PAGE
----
There is an amazing photograph of Mia Farrow from the Seventies that I sometimes find myself thinking about. It has nothing to do with Farrow specifically, but still its details come flashing through my memory at the oddest moments.
The first thing about the picture is that it isn't some glossy celebrity shot, meant to frame stardom or some dream of glamour. The subject certainly isn't Farrow's fame. This is candid, yet uninvasive in a way that a paparazzi photo could never intentionally be. Her glance isn't the typical self-conscious look of an actor being photographed either. Here we find someone turning, not to a camera, but within a moment, simply being. There is no predominant gaze or responsive pose. There is a lack of voyeurism or fetish. Perhaps what makes this stand out from the vast supply of images we encounter all the time is that the mystery, here, isn't one of desire.
There is a plainness. There is an authenticity that would be hard to wrangle out of even the most naturalistic photo journalism. There is, in those muted coffee tones, nothing that overtly calls our attention. We might only be passing. The wood of the misaligned chairs, the table cloth that seems to continue out the window (or doorway), the conversation of the man in the background--all of these lend themselves to the most undramatic of moments. The room is quiet, we feel, an echoing space, and cool enough for scarfs.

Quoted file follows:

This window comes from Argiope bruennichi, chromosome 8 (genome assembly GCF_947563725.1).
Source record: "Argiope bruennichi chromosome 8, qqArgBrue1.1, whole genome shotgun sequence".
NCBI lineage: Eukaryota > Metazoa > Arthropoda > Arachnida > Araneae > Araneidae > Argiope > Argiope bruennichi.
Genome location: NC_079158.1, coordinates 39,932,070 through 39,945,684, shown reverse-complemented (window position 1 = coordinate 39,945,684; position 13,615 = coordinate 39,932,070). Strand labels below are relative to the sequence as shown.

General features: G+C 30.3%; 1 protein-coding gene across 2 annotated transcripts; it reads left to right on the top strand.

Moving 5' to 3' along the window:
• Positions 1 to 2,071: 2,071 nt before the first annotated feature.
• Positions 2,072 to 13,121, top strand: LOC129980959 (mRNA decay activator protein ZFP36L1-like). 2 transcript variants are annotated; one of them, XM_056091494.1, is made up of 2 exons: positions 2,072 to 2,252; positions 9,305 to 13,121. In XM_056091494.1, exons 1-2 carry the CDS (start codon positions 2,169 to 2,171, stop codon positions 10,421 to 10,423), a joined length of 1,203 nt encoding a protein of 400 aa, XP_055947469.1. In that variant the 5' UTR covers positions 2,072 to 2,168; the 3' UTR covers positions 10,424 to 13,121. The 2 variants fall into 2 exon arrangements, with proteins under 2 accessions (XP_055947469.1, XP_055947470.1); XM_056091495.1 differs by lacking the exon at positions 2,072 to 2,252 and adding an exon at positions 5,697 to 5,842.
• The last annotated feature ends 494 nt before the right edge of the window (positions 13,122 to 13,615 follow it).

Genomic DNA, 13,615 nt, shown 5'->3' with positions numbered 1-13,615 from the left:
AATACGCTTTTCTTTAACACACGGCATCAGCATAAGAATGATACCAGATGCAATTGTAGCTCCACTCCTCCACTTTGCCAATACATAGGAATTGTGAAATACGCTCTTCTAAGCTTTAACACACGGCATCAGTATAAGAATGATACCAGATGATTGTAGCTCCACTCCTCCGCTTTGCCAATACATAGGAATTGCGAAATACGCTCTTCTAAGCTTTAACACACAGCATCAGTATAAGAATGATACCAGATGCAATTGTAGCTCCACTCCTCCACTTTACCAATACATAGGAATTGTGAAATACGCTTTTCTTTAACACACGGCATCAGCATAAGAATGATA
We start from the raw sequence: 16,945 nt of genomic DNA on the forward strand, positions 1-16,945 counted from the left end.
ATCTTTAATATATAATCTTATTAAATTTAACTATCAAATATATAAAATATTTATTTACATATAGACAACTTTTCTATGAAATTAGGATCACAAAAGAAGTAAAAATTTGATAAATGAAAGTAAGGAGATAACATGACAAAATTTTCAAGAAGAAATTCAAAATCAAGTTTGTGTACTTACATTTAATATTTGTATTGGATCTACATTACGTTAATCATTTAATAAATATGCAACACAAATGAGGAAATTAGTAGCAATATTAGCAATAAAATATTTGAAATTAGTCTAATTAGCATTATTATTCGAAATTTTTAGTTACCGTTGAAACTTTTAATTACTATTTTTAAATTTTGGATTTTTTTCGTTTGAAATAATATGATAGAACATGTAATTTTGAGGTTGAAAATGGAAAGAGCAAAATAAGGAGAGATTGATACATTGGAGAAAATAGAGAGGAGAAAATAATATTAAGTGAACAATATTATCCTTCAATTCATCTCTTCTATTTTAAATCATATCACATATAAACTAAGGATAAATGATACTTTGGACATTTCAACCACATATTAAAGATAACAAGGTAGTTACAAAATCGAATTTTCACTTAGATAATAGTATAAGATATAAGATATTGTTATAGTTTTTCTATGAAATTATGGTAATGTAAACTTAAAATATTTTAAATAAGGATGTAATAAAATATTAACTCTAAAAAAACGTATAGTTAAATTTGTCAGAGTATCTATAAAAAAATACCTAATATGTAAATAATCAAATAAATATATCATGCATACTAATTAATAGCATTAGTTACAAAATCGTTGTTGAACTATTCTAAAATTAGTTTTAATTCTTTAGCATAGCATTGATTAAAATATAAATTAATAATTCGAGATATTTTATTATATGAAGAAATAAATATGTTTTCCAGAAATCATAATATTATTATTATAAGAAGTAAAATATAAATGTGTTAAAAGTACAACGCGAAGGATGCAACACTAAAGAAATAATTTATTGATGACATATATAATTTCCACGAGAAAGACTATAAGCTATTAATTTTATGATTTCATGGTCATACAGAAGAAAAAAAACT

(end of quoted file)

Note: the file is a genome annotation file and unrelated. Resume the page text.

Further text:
And yet there is momentum in the somewhat jittery and slightly out-of-focus composition. Two details stand out, for me. First there is Farrow's cigarette, burning, it seems, in two places at once--giving a sense that we are witnessing something imperfect and incomplete, an aperture in-between one moment and the next. Second, there is the man's wristwatch, only slightly in the background, but catching the coolness of that light, perhaps from a second unseen window.
We are moved to consider what happens next. Perhaps the subtle transience of such a quiet moment is the most startling thing.